One of the most valuable lessons my mother ever taught me in the kitchen was to add a splash of fortified wine -- sherry, brandy, Cognac -- whenever I'm making a vegetable soup. With just the right amount, you get an extra layer of flavor without actually making the soup taste boozy. While I favor sherry for richer soups like pumpkin or corn chowder, I like Cognac for a light spring purée like the asparagus soup below. A hit of fresh tarragon plays up the grassy nature of the asparagus, and a bit of Greek yogurt lends creaminess without muffling the other components.
Cream of Asparagus Soup with Yogurt and Tarragon
Serves 4 as a starter
- 1 tablespoon safflower oil
- 2 large scallions, thinly sliced into half-moons
- 1 1/2 lbs. asparagus, ends trimmed and cut into 1 1/2 inch lengths
- 1/4 teaspoon kosher salt
- Splash of Cognac (sherry or brandy will do)
- Pinch of freshly ground nutmeg
- Freshly ground black pepper
- 3 cups chicken stock or water
- 1 1/2 teaspoons chopped fresh tarragon
- 1/4 cup Greek yogurt, plus more for serving
1. Warm the oil in a large saucepan over medium heat. Add the scallions and cook for a minute to soften slightly. Turn up the heat to medium high, add the asparagus and salt and sauté, stirring occasionally, for a minute or two, until the asparagus turns a vibrant green.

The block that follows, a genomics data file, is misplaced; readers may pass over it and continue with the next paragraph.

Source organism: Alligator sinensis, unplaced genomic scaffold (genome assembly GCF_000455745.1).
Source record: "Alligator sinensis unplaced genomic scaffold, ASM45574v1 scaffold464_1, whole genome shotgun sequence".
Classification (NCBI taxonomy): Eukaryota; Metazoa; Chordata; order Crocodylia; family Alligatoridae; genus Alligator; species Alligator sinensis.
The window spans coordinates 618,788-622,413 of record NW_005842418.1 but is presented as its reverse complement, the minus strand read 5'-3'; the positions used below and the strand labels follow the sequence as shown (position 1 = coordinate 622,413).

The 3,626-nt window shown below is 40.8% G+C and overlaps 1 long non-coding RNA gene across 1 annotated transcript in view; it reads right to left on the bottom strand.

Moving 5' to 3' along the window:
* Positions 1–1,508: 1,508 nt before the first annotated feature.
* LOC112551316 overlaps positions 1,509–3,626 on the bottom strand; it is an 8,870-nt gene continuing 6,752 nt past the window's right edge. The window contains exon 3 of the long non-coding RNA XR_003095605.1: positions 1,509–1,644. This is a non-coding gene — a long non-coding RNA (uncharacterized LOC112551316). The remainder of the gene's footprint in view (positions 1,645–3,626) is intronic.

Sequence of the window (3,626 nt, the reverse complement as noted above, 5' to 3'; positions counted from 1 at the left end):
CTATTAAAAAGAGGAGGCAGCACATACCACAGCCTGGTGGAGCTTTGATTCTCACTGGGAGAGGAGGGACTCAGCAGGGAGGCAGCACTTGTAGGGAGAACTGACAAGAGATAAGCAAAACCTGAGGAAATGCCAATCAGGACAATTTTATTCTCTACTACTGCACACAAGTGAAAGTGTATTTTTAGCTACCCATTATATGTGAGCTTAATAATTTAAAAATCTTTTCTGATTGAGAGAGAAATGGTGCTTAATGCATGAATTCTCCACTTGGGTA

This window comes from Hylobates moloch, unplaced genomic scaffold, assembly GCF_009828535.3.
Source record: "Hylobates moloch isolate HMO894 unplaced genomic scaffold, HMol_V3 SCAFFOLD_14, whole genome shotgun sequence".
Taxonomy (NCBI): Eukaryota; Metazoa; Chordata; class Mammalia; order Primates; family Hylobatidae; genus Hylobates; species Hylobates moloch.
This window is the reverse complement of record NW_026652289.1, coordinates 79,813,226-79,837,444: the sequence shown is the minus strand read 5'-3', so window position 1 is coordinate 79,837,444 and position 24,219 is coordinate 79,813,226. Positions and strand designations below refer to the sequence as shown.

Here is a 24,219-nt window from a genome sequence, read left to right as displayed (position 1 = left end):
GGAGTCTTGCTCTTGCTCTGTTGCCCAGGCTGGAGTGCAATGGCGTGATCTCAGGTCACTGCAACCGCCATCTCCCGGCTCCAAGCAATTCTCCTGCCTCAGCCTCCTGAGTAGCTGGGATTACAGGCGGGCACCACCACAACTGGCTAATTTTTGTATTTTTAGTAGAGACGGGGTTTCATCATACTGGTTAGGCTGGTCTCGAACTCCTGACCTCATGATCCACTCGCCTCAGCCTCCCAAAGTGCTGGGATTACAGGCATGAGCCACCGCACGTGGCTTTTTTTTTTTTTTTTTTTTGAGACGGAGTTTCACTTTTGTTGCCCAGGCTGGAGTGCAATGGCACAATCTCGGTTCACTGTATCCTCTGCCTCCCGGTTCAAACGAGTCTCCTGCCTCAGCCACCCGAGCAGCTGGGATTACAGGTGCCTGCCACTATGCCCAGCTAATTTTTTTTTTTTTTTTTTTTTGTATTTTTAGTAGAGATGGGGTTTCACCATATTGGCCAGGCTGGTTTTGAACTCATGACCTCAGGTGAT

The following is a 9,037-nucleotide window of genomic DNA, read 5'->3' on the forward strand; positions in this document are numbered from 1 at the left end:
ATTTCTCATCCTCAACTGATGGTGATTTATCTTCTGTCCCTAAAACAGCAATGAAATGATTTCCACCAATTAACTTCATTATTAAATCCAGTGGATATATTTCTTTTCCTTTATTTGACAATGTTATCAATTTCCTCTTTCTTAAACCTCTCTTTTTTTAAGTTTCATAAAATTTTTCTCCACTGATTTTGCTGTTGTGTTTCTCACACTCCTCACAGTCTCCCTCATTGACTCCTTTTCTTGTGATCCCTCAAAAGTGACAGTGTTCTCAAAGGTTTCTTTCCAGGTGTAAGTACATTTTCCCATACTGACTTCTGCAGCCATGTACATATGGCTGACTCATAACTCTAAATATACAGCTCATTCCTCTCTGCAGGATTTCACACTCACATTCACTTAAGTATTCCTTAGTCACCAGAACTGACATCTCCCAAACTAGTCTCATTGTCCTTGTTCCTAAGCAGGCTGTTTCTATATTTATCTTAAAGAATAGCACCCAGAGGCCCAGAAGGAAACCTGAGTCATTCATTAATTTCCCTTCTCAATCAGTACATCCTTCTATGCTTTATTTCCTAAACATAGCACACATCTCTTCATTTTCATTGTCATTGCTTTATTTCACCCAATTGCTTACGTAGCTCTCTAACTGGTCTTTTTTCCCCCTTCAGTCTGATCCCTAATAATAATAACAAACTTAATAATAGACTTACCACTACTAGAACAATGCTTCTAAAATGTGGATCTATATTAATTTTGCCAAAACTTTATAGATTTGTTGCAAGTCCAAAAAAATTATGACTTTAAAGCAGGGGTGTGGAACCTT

2. Add the Cognac or sherry or whatever you're using, the nutmeg and a few generous grinds of black pepper. Cook for another thirty seconds and then add the chicken stock. Bring to a boil, then lower the heat and simmer until the asparagus is just tender when pierced with a knife, another 3 or 4 minutes. Turn off the heat and stir in the tarragon.
3. Carefully purée the hot soup in two batches using a blender and adding half of the yogurt to each batch. Put the puréed soup through a medium-fine strainer to get rid of any fibrous bits. Taste the soup and add more salt and pepper if necessary. To reheat, bring the soup to just below a simmer over medium heat, ladle into individual bowls and add a dollop of yogurt to each.